Anyway, thank you all very much (I guess i should also thank cspclay for actually having the problem before me so taht I could ifnd an answer!)

-David
 

mqudsi

Mostly Harmless
Staff member
#16
Hiya David!

Thanks for registering and for those kind words - it's always our pleasure to be of help. If there's anything more we can do for you, just post away :smile:
 
#17
Similar problem...

So I have a similar problem to the initial post in this thread. I am (errr... was) running Windows Vista Ultimate and had just converted my vista hdd to a dynamic disk when I attempted to install linux mandriva 2008.1 on a separate, empty hdd. Upon restarting, grub was all messed up and I couldn't boot anything. After another restart grub had disappeared entirely, and no boot into vista. At this point, I would really like to simply restore my ability to boot Vista, however I get a disk read error upon booting. I've attempted all of the relevant functions of bootrec.exe; /fixmbr is successful, but /fixboot results in "the volume does not conatin a recognized file system". The command /rebuildbcd results in "the system cannot find the path specified". I've tried rebuilding manually, as was suggested, however it appears my system will not delete any files; upon attempting the second command to make the C:\boot directory after using the del command to remove it, I'm informed that there is already a folder named c:\boot (so nothing was deleted at all). Are there any other steps that can be taken, or am I pretty much hooped and should just reformat and start again?
 

JustinW

Super Moderator
Staff member
#18
You did try the automatic start up repair option first, right?

A lot of the time, Windows does not play well with modifications to its disk type or hard disk controller. Since coverting it back to a basic disk would require deleting the partitions, this wouldn't do you any good.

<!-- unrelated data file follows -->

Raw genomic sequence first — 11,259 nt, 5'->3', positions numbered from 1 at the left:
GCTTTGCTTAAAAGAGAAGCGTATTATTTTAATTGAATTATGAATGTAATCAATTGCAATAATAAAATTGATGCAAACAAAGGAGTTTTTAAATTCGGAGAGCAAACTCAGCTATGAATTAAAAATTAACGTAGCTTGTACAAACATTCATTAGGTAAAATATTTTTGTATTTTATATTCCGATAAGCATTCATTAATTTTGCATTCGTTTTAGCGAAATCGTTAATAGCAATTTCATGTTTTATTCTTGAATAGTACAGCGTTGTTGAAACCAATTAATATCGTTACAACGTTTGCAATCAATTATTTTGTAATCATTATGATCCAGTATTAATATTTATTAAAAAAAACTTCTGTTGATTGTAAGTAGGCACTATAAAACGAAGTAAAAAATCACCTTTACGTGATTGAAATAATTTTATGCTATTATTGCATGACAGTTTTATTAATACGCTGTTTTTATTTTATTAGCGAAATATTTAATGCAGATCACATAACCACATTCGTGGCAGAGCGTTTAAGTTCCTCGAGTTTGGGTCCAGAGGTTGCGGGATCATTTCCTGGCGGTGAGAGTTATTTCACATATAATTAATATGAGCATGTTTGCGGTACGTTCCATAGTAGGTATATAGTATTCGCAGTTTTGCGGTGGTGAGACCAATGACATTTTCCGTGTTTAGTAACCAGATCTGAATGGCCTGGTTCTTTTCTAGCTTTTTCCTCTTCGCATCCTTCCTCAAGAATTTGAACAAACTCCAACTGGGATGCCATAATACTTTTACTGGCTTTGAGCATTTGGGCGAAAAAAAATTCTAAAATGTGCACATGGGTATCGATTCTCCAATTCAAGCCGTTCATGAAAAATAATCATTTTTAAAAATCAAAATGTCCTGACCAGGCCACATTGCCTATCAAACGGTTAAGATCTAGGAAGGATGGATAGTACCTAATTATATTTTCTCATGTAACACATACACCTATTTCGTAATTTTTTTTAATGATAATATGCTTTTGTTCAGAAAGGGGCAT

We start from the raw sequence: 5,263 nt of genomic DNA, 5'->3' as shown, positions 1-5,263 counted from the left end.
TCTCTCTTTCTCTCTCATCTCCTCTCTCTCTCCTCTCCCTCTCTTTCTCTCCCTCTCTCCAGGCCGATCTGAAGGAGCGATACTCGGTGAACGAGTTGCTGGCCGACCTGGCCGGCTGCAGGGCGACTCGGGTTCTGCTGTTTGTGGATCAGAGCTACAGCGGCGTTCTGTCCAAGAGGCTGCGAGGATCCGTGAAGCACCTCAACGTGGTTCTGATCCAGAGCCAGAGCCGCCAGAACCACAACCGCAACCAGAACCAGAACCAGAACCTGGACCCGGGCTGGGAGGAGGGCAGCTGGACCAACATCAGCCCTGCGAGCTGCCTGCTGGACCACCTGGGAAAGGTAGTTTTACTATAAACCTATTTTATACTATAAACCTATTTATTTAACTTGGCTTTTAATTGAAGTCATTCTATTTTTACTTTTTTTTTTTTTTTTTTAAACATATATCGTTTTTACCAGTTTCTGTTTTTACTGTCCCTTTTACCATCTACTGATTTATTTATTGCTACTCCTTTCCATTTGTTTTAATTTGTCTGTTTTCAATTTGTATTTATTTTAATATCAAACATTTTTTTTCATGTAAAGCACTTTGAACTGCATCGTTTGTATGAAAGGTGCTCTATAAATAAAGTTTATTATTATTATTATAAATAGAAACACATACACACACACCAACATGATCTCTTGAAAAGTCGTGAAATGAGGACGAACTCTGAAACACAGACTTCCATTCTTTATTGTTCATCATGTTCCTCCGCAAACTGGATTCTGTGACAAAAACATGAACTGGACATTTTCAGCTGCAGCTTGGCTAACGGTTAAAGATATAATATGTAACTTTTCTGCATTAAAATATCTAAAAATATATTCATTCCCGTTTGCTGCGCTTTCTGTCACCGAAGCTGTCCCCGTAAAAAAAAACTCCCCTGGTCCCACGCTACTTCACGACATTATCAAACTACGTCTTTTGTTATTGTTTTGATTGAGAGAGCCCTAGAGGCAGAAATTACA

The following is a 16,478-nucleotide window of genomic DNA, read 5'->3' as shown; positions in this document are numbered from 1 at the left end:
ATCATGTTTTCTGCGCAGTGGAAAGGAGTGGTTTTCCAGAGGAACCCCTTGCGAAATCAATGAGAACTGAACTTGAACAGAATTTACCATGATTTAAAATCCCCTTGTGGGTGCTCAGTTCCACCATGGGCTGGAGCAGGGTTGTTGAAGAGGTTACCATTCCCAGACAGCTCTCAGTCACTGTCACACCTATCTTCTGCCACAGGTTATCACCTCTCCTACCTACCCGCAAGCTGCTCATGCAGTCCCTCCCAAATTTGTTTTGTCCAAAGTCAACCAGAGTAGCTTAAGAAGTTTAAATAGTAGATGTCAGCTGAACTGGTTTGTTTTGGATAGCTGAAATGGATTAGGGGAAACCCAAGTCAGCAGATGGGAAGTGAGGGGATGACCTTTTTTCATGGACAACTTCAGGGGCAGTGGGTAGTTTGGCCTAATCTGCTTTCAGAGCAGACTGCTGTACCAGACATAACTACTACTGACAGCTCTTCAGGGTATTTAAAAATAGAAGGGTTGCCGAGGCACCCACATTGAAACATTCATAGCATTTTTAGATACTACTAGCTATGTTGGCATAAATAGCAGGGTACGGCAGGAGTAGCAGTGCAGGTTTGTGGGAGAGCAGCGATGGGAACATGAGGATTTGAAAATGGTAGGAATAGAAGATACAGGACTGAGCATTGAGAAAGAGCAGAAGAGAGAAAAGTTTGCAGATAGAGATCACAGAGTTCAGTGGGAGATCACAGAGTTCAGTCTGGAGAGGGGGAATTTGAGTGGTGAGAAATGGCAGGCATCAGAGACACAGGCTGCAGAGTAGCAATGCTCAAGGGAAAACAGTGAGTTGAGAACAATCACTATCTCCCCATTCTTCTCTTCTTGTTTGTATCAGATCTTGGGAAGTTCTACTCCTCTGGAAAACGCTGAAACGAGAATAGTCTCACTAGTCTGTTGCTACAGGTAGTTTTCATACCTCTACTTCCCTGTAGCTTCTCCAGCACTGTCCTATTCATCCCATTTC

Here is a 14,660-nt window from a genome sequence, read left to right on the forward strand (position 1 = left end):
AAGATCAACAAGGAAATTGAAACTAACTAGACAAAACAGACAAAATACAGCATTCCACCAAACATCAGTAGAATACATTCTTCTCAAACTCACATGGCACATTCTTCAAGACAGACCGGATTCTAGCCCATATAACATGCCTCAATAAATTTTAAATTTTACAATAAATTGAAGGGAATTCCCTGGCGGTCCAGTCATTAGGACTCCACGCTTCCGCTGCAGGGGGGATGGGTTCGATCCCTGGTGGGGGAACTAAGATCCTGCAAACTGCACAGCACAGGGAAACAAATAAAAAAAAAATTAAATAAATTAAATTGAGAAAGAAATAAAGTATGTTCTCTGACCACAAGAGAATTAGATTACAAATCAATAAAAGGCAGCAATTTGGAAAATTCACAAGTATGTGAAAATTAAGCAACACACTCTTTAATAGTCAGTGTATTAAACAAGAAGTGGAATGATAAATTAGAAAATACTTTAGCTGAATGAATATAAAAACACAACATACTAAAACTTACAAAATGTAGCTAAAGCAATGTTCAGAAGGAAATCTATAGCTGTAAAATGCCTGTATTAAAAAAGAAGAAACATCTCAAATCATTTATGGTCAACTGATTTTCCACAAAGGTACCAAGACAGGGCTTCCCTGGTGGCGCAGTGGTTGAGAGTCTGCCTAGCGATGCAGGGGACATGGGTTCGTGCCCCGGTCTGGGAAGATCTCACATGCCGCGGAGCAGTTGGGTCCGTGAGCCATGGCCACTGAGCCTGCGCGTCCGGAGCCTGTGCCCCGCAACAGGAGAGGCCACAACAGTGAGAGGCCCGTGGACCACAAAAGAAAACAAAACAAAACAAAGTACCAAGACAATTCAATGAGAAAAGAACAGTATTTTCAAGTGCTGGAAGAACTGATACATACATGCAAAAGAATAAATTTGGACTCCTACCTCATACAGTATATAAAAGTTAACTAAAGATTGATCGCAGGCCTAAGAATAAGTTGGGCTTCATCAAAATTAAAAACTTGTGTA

In this case, a re-format and install is the best solution. Backup your data if you can. BTW, I would prepare the disk to be dynamic and partition it for Vista using diskpart before re-installing. Doing this well make it less likely for problems if you were to install Vista again and chose to convert the disk aftwards to be dynamic.
 
#19
I registered to thank you guys for EasyBCD, features full and very easy to use, simple GREAT!.

I want to share with you guys my experience maybe someone will find a solution to his/her problem like I did.

I had the same exact problem as cspclay, and tried the same solutions, I tried also the solution give by computer guru and others. None of these worked.

When I tried to use bootsect, I found that I don't have it neither on my Windows Vista DVD nor on my HD.

I've tried diskpart and gparted to make the partition active, but that didn't help either.

Luckily I have a second hard drive, I installed Vista on this HD and then installed EasyBCD, and tried to fix the MBR and it worked like a charm. I was able to access my old Vista, it saved me a lot of time I will spend on getting all my applications customized the way I want in addition to migrate my profiles. Thanks so much guys for this great tool.

The only thing that didn't work for me was to make a menu to select from which Vista I want to load (the old one or the new one), even though the EasyBCD gave me a success on writing the menu, but I was only able to get to the old vista. A work around was to install EasyBCD on the old vista and use the iReboot, which allowed me before restarting the machine to select which system I won't to access.

Again thank you for your help.
 
Last edited:

Terry60

Knows where his towel is.
Staff member
#20
Hi Omar, welcome to NST.
You say you couldn't access both Vistas when you added the second with EasyBCD.
Were you editing the correct BCD ? The one on the active partition of the 1st drive in the boot sequence is the one in control, not necessarily the one on the system that's running.
Have a look at
http://www.multibooters.co.uk/multiboot.html
and read down to the section on multiple Vistas and see if that explains what was happening.